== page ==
Can A RB Really Go In Round 1?

Photo: Mark Zerof-USA TODAY Sports

Currently, D'Andre Swift is most likely the first running back to leave the board at -190 odds, according to BetOnline. Jonathan Taylor takes a clear second (+180) while J.K. Dobbins was a distant third (+1,000) to be selected first out of the running back class.

MyBookie has similar lines: -185 for Swift, +150 for Taylor and +850 for Dobbins.

This order is not as interesting as the placement of Swift in the entire 2020 NFL Draft class. His odds of being a first-round selection sit a -120, and again -120 if he isn't. Swift, slated on some sportsbooks as RB1, is a first-round toss-up. 

There's about a 50% chance that no RBs go in the first round at all. It begs the question that plagues most draftniks by the time we reach the late 20s and step into the 30s: What team, if any, is positioned to take a running back in the first round? 

This RB class is quality. It’s not amazing, but there is still some top-flight talent and far lesser players have been drafted at the position in the first round.

There are only a few teams that are likely to land a rusher in the first round but not a single one feels remotely locked in. 

Atlanta Falcons (No. 16)

Running backs have always been a big need for the Atlanta Falcons. They seemed interested in moving on from Devonta Freeman for cap purposes and can no longer trust his health at his dollar figure. The Falcons first addressed this need by getting Todd Gurley off the waiver wire from the Los Angeles Rams, but there's no reason for Atlanta to trust Gurley's health or skill set on a one-year deal.

Accordingly, we shouldn’t rule out the Falcons also attacking this need with their first-round selection or via a tradeback. If Florida cornerback C.J. Henderson is off the board and Atlanta isn't enamored with LSU EDGE K'Lavon Chaisson then the board doesn't look favorable for picks at either position. The board will, however, include any running backs the Falcons have given a first-round grade including Swift.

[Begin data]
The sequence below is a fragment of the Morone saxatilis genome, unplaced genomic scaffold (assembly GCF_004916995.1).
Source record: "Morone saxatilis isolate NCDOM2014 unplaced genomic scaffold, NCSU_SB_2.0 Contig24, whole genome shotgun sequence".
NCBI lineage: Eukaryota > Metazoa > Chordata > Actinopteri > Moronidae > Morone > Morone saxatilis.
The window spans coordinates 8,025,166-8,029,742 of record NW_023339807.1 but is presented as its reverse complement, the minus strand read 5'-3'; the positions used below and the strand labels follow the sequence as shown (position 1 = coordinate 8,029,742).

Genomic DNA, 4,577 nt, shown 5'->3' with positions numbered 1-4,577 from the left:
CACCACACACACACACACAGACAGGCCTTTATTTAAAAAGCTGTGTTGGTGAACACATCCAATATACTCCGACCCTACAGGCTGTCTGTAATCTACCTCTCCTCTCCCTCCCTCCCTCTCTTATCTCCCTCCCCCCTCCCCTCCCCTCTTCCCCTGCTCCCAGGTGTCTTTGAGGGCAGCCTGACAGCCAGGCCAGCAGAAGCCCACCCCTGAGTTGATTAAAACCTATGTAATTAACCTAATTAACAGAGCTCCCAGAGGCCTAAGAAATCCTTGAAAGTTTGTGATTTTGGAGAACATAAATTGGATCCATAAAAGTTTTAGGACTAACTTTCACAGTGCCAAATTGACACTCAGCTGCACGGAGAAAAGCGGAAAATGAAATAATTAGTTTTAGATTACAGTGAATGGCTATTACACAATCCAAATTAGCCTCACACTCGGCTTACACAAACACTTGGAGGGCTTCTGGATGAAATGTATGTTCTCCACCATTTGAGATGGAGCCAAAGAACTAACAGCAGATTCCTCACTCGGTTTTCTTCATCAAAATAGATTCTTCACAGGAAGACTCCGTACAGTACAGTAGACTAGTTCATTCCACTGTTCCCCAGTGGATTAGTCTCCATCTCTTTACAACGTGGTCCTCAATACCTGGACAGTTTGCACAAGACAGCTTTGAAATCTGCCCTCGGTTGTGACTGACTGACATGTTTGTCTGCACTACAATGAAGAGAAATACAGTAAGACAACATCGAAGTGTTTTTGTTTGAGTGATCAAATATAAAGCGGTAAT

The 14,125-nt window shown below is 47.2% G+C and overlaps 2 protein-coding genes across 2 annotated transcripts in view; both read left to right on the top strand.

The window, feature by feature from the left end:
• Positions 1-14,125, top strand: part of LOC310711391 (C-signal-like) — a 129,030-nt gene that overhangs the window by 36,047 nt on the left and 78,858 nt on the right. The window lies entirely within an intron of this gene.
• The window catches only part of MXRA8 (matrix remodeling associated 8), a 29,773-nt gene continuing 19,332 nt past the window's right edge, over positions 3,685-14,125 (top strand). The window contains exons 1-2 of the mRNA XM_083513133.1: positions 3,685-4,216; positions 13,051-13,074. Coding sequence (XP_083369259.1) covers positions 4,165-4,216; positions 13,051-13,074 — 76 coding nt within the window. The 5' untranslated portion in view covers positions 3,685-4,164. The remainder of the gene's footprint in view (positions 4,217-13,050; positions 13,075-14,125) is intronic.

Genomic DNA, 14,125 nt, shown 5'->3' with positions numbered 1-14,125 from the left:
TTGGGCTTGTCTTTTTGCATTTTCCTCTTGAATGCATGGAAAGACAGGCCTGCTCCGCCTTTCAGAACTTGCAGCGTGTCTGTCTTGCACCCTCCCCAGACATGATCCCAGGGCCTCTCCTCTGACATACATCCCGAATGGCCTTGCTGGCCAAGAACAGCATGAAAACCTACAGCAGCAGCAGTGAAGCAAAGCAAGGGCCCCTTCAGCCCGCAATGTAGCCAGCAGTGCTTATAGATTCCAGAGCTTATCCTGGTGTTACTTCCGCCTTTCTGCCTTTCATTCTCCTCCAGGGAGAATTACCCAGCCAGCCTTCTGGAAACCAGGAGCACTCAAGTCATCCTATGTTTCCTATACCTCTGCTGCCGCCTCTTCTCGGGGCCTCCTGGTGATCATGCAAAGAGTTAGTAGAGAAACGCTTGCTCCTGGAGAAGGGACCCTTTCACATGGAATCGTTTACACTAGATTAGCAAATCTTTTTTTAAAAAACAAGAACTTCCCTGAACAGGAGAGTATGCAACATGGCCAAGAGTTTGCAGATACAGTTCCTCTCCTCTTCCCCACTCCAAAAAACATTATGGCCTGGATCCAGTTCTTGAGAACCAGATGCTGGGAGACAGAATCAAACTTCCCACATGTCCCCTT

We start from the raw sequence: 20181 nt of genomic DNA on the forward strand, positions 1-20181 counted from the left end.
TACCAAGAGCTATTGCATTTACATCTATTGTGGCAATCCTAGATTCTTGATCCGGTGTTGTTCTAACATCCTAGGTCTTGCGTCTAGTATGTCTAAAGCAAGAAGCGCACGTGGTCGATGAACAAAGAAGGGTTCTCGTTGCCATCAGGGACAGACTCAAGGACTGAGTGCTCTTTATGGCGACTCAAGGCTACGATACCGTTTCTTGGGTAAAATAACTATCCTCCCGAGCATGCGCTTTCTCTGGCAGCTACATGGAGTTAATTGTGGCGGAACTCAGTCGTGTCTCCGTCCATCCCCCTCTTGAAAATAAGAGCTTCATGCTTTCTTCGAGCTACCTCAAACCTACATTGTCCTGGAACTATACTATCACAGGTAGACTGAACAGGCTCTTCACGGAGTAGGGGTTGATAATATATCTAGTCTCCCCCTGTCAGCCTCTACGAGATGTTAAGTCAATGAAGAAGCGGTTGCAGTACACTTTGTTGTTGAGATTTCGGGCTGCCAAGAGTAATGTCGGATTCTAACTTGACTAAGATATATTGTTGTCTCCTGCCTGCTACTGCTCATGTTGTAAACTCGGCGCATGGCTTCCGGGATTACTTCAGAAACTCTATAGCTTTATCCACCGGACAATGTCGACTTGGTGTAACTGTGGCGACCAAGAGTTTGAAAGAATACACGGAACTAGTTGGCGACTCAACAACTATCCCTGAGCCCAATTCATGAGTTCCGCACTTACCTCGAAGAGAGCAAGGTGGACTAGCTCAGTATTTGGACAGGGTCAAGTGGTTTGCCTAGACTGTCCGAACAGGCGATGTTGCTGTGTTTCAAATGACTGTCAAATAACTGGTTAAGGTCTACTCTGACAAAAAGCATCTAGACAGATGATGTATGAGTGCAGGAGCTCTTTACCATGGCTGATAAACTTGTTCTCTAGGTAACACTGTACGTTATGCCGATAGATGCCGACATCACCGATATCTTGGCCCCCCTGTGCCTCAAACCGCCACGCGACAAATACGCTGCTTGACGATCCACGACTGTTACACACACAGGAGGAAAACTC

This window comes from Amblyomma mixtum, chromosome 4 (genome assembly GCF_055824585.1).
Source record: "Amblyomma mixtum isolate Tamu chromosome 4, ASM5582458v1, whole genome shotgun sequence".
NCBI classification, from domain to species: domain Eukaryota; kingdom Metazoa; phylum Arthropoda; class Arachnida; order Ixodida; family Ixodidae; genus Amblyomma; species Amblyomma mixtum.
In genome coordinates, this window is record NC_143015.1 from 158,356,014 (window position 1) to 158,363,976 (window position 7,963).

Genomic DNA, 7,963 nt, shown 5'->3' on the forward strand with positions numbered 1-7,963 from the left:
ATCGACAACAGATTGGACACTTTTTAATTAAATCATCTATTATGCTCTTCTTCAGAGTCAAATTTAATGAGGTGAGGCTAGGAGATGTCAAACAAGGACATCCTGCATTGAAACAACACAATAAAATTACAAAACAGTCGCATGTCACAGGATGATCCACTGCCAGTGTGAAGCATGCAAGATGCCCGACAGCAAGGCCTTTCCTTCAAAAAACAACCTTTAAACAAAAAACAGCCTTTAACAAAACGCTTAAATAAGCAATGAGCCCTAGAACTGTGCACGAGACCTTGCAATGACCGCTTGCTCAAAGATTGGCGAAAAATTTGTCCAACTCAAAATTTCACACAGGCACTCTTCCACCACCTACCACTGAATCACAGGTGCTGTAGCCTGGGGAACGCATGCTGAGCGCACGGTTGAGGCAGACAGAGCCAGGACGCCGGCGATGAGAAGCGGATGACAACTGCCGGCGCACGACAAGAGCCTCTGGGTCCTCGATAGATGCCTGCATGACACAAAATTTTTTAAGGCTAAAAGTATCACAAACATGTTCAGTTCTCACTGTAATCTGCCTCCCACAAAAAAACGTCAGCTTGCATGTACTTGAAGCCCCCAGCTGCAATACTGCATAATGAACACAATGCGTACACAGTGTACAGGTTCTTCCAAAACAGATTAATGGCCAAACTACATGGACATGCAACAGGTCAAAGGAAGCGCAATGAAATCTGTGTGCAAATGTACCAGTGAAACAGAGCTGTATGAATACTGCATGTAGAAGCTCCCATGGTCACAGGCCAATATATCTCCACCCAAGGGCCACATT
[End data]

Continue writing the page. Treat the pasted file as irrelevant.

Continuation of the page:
Miami Dolphins (Nos. 18, 26)

Brian Flores and Chris Grier aren’t likely to take a running back in Round 1, but then again, the New England Patriots took Sony Michel in the first round in 2018.

The difficult thing about slotting Swift or Dobbins into one of the Miami Dolphins’ late first-round selections is that they have so many needs a rusher never feels like the best value. Even if the Dolphins reach for offensive line help, safety depth or an impact linebacker or outside rusher, the value seems better when they still have extra Day 2 picks they could spend on the remaining players at the top of the RB class.

However, we shouldn't be shocked to see a running back join a quarterback as Miami remakes the future of its team. The Dolphins have nobody on their depth chart behind Jordan Howard, who lacks the juice of a three-down player and is coming off of an injury-riddled season. The idea that a healthy running game is a rookie passer’s best friend is still alive and well in NFL circles. The Dolphins should ensure they can take the load off of their rookie's shoulders from a player development perspective.

Tennessee Titans (No. 29)

If you told me exactly one running back went in the first round, I'd go for Taylor to the Tennessee Titans.

Incumbent Derrick Henry is not only entering a contract year — he was franchise tagged last month — but he's walking in with an incredible amount of mileage on his tires. The Titans nearly ran him into the ground these past two seasons but they did so with great success. We know that Tennessee values the running game and builds its offense based off of an aggressive, power-running scheme that champions physicality and homerun speed. That is what typifies Henry. It's what typifies Taylor as well.

With Dion Lewis gone in free agency, the Titans' depth chart behind Henry is inexcusably empty and an injury to Henry would completely derail their offense. They don't have many other major needs and could have the luxury of going for the best player available or looking to trade. However, Taylor on the board at No. 29 makes too much sense for Tennessee’s philosophy and roster construction.

Written By:

Benjamin Solak

Senior CFB Writer

Benjamin Solak is a Senior College Football Writer for The Draft Network and co-host of the Locked On NFL Draft podcast.

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